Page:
In this research, we discuss how hunter skills are essential to the livelihoods of Inuit communities and can be adapted to a wide variety of jobs in the conservation sector. What community services do hunters provide in Inuit Nunangat? How can hunter support programs help strike a balance between market-based opportunities and community-based commitments? In what ways are Inuit-led initiatives and Inuit-driven partnerships creating new opportunities for economic diversification?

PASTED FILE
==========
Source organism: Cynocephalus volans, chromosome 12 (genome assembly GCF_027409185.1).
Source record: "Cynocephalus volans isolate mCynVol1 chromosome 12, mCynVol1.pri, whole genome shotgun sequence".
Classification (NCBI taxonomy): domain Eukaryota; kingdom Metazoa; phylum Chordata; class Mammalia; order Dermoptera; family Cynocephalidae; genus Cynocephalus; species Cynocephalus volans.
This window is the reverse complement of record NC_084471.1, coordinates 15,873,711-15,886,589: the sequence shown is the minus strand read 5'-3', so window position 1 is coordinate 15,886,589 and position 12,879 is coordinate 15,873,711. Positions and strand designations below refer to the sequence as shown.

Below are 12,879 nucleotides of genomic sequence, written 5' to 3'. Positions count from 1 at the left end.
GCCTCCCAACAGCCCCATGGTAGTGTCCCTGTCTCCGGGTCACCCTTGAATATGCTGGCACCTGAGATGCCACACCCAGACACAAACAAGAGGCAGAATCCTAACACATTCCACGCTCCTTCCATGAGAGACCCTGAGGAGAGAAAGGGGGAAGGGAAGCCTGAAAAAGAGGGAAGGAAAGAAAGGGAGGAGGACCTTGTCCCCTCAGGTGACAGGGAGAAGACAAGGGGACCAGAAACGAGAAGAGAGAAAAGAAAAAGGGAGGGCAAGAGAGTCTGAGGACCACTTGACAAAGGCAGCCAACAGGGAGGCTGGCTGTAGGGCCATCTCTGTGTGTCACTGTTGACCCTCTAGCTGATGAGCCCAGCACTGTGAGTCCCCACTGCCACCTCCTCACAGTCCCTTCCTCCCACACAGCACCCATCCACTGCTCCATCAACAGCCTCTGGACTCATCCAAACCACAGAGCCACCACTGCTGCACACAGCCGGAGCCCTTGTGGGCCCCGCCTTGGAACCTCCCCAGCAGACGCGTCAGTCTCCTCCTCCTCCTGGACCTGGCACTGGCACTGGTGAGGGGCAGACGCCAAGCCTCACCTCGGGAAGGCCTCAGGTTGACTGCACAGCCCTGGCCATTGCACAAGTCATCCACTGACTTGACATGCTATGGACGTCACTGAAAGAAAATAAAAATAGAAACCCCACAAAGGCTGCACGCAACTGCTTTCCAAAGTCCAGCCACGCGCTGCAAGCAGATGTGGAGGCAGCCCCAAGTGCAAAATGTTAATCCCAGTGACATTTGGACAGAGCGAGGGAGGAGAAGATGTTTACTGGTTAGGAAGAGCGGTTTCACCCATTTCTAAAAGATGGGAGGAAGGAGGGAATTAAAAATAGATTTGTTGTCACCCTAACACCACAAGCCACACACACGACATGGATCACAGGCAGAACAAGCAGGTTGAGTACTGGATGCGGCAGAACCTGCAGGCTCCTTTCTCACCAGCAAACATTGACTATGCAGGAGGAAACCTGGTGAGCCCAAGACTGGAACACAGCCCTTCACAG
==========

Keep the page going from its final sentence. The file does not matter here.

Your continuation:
Read the issue briefing to get our full analysis.
Hunters are an important provider of essential community services—hunting and harvesting skills are critically linked to food security, physical and mental well-being, and sustainable livelihoods in the North.
The hunter role has evolved over generations, but hunters’ core skills and knowledge remain in high demand. Today, hunting skills are also foundational to many roles in the conservation sector in the North.
Finding a balance between market-based opportunities and community-based commitments is key. Hunter support programs offset costs associated with being on the land, helping to create balance and enabling greater participation.